‘Playback’ Has Some Appealing Moments
By Robert Hilburn
The Los Angeles Times — December 8, 1995
TOM PETTY AND THE HEARTBREAKERS | “Playback” | MCA | ★★★½
For decades in the record business, retrospective collections were generally divided into single album “greatest hits” or, for acts that didn’t have all that many Top 40 hits, “best of” packages. But things are different in the CD era, where multi-disc box sets are the rage.
Labels go way beyond mere hits and noteworthy album selections to include all sorts of rarities, from previously unreleased recordings to B-sides. Call it the “Everything You Wanted From This Artist and Then Some” syndrome.
“Playback” shows you how the game is played. Only three of the six discs contain material that once would have qualified for “greatest hits” or “best of” albums.
With the Heartbreakers from the mid-’70s to the late ’80s, Petty made frequently captivating and inspiring rock–guitar-driven music that spoke of life’s hard promises and its heroic struggles. Discs one and two are devoted to the music of this period–from “American Girl” and “Refugee” to “Straight Into Darkness” and “Southern Accents.”
Disc three also offers hits, but they are chiefly the far less interesting ones Petty made in the late ’80s and early ’90s with producer Jeff Lynne–songs, such as “Free Fallin’,” that lacked the individuality and punch of his earlier recordings.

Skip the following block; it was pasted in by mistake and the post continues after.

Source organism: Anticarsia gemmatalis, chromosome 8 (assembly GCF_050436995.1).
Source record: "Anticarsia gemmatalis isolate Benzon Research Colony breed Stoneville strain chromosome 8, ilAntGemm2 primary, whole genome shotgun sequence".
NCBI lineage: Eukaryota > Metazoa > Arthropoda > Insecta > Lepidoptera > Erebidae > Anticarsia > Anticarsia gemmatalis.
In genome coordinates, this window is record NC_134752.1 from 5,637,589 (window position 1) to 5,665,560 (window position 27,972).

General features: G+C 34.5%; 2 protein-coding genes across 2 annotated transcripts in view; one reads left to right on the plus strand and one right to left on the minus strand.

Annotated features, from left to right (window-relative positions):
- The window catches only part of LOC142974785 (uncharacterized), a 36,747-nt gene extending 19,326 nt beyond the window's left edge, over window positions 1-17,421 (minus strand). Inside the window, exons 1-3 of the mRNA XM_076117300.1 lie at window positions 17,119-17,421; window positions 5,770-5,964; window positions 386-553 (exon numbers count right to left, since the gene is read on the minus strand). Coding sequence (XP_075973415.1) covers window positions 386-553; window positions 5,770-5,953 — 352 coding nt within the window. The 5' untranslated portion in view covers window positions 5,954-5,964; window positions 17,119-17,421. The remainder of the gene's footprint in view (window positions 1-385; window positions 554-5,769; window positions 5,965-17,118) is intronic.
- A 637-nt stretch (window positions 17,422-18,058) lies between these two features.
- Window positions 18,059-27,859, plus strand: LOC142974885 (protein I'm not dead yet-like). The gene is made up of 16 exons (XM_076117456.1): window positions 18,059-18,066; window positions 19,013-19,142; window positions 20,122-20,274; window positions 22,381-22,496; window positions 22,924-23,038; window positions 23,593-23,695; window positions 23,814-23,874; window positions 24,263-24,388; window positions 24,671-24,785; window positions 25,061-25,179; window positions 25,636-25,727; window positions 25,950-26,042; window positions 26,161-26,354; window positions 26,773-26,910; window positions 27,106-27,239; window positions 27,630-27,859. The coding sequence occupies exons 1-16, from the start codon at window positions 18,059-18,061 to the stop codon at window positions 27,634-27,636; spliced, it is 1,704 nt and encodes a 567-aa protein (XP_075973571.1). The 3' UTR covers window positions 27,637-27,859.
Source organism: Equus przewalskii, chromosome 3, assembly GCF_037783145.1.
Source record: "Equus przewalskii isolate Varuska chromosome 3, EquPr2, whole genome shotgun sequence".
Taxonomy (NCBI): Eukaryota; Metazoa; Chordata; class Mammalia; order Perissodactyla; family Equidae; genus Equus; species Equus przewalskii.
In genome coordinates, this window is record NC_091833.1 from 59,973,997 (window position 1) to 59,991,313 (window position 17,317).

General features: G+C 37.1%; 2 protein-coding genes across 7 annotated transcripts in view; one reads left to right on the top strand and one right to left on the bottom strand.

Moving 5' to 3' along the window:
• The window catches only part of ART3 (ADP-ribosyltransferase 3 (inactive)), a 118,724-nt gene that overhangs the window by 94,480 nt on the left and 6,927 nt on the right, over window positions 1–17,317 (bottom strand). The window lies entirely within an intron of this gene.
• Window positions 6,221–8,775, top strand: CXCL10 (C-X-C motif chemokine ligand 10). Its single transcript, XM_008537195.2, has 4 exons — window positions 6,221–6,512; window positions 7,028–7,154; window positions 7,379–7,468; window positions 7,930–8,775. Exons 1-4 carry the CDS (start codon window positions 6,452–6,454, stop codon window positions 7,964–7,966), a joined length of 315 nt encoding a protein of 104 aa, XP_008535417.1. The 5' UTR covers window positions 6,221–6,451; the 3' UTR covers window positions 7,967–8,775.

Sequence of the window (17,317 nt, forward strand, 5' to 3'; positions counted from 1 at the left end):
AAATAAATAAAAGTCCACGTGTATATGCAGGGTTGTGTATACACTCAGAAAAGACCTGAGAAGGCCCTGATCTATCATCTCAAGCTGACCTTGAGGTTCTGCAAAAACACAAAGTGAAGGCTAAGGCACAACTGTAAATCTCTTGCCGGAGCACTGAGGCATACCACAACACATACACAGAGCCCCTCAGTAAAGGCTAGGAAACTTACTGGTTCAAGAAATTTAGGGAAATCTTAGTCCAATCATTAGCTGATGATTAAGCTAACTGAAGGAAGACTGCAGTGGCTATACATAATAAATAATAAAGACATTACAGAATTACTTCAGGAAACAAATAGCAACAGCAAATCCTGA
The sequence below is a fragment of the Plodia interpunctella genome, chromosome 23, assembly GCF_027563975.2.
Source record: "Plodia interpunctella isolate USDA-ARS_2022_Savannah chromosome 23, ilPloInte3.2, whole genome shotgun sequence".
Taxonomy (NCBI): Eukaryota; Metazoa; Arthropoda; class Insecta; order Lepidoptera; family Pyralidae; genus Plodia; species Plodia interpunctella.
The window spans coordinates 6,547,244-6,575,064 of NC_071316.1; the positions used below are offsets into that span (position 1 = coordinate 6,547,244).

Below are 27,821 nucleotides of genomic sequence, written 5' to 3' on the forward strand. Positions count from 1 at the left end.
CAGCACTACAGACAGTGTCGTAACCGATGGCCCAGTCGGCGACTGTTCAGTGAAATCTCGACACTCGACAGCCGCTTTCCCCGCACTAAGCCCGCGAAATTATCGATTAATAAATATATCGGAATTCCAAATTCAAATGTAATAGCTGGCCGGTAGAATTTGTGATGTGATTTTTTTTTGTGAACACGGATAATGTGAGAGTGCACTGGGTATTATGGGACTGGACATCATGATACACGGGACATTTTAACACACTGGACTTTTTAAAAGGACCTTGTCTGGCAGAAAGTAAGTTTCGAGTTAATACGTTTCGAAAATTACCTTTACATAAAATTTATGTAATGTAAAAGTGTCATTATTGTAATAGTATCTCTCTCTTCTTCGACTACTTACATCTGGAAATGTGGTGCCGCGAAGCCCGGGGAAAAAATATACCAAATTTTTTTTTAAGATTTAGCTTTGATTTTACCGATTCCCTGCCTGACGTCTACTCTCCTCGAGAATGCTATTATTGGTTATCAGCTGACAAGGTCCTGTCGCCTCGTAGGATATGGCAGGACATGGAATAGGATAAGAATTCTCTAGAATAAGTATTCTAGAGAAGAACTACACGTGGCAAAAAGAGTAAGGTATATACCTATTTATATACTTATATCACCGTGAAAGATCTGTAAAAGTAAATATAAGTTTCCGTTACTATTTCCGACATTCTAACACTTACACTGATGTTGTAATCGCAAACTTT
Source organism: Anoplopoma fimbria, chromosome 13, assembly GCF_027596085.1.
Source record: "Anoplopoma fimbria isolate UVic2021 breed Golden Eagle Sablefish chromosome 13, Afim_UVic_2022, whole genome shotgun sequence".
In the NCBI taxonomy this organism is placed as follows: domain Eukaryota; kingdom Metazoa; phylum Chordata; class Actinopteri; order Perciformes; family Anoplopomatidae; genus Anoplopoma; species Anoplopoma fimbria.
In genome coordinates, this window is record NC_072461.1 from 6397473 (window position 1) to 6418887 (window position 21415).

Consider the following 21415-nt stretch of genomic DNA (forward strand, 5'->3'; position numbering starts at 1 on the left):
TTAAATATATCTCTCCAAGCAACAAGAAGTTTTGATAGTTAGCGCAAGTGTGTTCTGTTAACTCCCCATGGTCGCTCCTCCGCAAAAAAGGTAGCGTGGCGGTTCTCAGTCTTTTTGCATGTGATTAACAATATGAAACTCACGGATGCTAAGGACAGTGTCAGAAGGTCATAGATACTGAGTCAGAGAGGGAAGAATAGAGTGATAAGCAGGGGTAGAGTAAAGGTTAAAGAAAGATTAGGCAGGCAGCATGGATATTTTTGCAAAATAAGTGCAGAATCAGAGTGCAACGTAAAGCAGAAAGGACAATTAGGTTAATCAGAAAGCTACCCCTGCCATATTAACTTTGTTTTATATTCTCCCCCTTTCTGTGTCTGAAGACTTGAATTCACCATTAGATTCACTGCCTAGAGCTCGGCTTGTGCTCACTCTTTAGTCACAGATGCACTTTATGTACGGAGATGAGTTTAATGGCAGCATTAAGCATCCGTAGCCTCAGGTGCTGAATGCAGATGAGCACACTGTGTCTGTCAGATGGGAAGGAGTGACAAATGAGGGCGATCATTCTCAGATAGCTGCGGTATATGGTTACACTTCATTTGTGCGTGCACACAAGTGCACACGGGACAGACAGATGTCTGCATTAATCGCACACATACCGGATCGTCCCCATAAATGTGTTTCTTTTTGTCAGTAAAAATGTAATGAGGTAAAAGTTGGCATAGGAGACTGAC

So what is left for the three remaining discs?
Quite a bit.
Disc four features some engaging B-sides, from the goofy “Gator on the Lawn” to an affectionate interpretation of Van Morrison’s melancholy “I’m Tired, Joey Boy.” Discs five and six are even more enticing: previously unreleased recordings that range from pre-Heartbreakers tracks to versions of songs that were later recorded by other artists (including the Stevie Nicks hit “Stop Draggin’ My Heart Around”) and a pair of Elvis Presley tunes recorded in 1993 (“Baby, Let’s Play House” and “Wooden Heart”).
It’s not all essential stuff, but there’s something so appealing about the raw, often experimental nature of these tracks that you wonder if every major pop or rock figure has an equal number of disarming tracks sitting in the vaults. If so, you can bet that they too will eventually find their way into a box set.